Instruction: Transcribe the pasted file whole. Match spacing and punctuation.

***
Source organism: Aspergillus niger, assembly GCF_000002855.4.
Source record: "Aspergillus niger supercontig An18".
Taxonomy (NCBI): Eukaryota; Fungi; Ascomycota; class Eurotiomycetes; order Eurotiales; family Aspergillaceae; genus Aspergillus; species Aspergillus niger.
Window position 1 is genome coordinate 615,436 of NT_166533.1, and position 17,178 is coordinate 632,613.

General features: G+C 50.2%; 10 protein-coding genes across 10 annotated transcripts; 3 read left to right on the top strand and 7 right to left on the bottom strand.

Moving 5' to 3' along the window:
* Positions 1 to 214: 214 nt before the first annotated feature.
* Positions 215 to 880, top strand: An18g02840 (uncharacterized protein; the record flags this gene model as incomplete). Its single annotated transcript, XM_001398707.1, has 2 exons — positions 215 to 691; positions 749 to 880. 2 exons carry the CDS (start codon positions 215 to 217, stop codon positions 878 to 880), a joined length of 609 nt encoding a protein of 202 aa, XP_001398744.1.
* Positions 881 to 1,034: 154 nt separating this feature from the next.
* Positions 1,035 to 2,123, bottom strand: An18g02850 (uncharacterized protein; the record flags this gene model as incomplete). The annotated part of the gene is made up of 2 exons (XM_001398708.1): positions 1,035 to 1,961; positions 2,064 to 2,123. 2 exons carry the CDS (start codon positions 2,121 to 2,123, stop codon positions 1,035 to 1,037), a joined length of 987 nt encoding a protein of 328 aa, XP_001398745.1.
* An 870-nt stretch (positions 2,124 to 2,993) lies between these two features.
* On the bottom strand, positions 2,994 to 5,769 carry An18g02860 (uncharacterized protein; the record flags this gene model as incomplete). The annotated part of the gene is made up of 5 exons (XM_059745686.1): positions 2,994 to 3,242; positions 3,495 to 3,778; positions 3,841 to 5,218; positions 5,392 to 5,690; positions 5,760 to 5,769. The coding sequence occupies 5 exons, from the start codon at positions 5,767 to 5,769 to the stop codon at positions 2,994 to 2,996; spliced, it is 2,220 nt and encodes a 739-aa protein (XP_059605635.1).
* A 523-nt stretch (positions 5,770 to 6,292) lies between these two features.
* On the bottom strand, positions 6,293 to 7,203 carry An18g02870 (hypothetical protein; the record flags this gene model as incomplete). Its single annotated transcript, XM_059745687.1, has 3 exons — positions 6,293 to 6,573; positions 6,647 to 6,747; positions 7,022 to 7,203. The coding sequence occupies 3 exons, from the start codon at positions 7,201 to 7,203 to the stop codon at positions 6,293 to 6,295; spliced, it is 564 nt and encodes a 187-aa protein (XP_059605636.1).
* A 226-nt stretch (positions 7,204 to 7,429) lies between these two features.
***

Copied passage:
Source organism: Aspergillus niger, assembly GCF_000002855.4.
Source record: "Aspergillus niger supercontig An18".
Taxonomy (NCBI): Eukaryota; Fungi; Ascomycota; class Eurotiomycetes; order Eurotiales; family Aspergillaceae; genus Aspergillus; species Aspergillus niger.
Window position 1 is genome coordinate 615,436 of NT_166533.1, and position 17,178 is coordinate 632,613.

General features: G+C 50.2%; 10 protein-coding genes across 10 annotated transcripts; 3 read left to right on the top strand and 7 right to left on the bottom strand.

Moving 5' to 3' along the window:
* Positions 1 to 214: 214 nt before the first annotated feature.
* Positions 215 to 880, top strand: An18g02840 (uncharacterized protein; the record flags this gene model as incomplete). Its single annotated transcript, XM_001398707.1, has 2 exons — positions 215 to 691; positions 749 to 880. 2 exons carry the CDS (start codon positions 215 to 217, stop codon positions 878 to 880), a joined length of 609 nt encoding a protein of 202 aa, XP_001398744.1.
* Positions 881 to 1,034: 154 nt separating this feature from the next.
* Positions 1,035 to 2,123, bottom strand: An18g02850 (uncharacterized protein; the record flags this gene model as incomplete). The annotated part of the gene is made up of 2 exons (XM_001398708.1): positions 1,035 to 1,961; positions 2,064 to 2,123. 2 exons carry the CDS (start codon positions 2,121 to 2,123, stop codon positions 1,035 to 1,037), a joined length of 987 nt encoding a protein of 328 aa, XP_001398745.1.
* An 870-nt stretch (positions 2,124 to 2,993) lies between these two features.
* On the bottom strand, positions 2,994 to 5,769 carry An18g02860 (uncharacterized protein; the record flags this gene model as incomplete). The annotated part of the gene is made up of 5 exons (XM_059745686.1): positions 2,994 to 3,242; positions 3,495 to 3,778; positions 3,841 to 5,218; positions 5,392 to 5,690; positions 5,760 to 5,769. The coding sequence occupies 5 exons, from the start codon at positions 5,767 to 5,769 to the stop codon at positions 2,994 to 2,996; spliced, it is 2,220 nt and encodes a 739-aa protein (XP_059605635.1).
* A 523-nt stretch (positions 5,770 to 6,292) lies between these two features.
* On the bottom strand, positions 6,293 to 7,203 carry An18g02870 (hypothetical protein; the record flags this gene model as incomplete). Its single annotated transcript, XM_059745687.1, has 3 exons — positions 6,293 to 6,573; positions 6,647 to 6,747; positions 7,022 to 7,203. The coding sequence occupies 3 exons, from the start codon at positions 7,201 to 7,203 to the stop codon at positions 6,293 to 6,295; spliced, it is 564 nt and encodes a 187-aa protein (XP_059605636.1).
* A 226-nt stretch (positions 7,204 to 7,429) lies between these two features.